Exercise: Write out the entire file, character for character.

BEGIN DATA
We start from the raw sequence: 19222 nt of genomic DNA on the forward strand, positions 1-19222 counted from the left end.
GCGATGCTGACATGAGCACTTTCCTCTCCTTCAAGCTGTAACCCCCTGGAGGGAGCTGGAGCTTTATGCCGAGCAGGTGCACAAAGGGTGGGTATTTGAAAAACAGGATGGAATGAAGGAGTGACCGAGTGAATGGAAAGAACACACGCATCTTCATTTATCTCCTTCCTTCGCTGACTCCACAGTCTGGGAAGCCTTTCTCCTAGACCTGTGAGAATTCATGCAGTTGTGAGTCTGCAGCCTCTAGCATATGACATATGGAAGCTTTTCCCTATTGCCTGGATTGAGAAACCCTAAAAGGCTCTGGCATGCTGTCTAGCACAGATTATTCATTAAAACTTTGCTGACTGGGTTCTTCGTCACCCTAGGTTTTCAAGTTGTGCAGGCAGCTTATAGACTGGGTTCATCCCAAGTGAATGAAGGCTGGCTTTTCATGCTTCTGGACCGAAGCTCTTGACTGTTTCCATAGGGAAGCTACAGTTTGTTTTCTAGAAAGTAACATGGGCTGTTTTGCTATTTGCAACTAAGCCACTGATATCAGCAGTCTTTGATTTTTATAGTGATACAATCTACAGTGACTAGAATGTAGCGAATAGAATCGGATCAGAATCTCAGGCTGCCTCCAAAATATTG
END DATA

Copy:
We start from the raw sequence: 19222 nt of genomic DNA on the forward strand, positions 1-19222 counted from the left end.
GCGATGCTGACATGAGCACTTTCCTCTCCTTCAAGCTGTAACCCCCTGGAGGGAGCTGGAGCTTTATGCCGAGCAGGTGCACAAAGGGTGGGTATTTGAAAAACAGGATGGAATGAAGGAGTGACCGAGTGAATGGAAAGAACACACGCATCTTCATTTATCTCCTTCCTTCGCTGACTCCACAGTCTGGGAAGCCTTTCTCCTAGACCTGTGAGAATTCATGCAGTTGTGAGTCTGCAGCCTCTAGCATATGACATATGGAAGCTTTTCCCTATTGCCTGGATTGAGAAACCCTAAAAGGCTCTGGCATGCTGTCTAGCACAGATTATTCATTAAAACTTTGCTGACTGGGTTCTTCGTCACCCTAGGTTTTCAAGTTGTGCAGGCAGCTTATAGACTGGGTTCATCCCAAGTGAATGAAGGCTGGCTTTTCATGCTTCTGGACCGAAGCTCTTGACTGTTTCCATAGGGAAGCTACAGTTTGTTTTCTAGAAAGTAACATGGGCTGTTTTGCTATTTGCAACTAAGCCACTGATATCAGCAGTCTTTGATTTTTATAGTGATACAATCTACAGTGACTAGAATGTAGCGAATAGAATCGGATCAGAATCTCAGGCTGCCTCCAAAATATTG